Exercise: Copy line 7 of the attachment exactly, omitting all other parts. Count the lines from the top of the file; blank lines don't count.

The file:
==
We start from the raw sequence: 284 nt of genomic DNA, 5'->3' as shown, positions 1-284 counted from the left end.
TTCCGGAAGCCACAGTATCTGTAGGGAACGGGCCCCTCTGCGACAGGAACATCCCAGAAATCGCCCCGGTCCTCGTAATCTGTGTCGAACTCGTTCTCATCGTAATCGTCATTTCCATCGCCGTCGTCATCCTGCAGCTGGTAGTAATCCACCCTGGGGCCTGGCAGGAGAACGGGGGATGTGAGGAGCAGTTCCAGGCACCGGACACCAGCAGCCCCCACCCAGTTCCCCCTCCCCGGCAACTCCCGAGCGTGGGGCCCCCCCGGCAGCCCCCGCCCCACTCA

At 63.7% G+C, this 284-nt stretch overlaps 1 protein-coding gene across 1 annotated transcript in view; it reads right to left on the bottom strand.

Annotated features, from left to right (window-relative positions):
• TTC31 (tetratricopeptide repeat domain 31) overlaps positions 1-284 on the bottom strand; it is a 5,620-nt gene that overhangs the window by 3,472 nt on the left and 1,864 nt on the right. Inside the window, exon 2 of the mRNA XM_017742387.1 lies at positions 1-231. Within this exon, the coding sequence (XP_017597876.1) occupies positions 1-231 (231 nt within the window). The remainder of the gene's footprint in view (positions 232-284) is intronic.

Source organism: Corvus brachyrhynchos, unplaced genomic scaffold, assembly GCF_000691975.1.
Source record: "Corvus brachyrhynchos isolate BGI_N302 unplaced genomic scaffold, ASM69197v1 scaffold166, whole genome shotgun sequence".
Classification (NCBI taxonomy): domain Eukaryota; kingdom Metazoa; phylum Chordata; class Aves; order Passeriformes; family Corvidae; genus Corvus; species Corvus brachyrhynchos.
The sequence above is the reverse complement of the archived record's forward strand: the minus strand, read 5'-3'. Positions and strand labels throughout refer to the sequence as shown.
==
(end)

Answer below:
Source record: "Corvus brachyrhynchos isolate BGI_N302 unplaced genomic scaffold, ASM69197v1 scaffold166, whole genome shotgun sequence".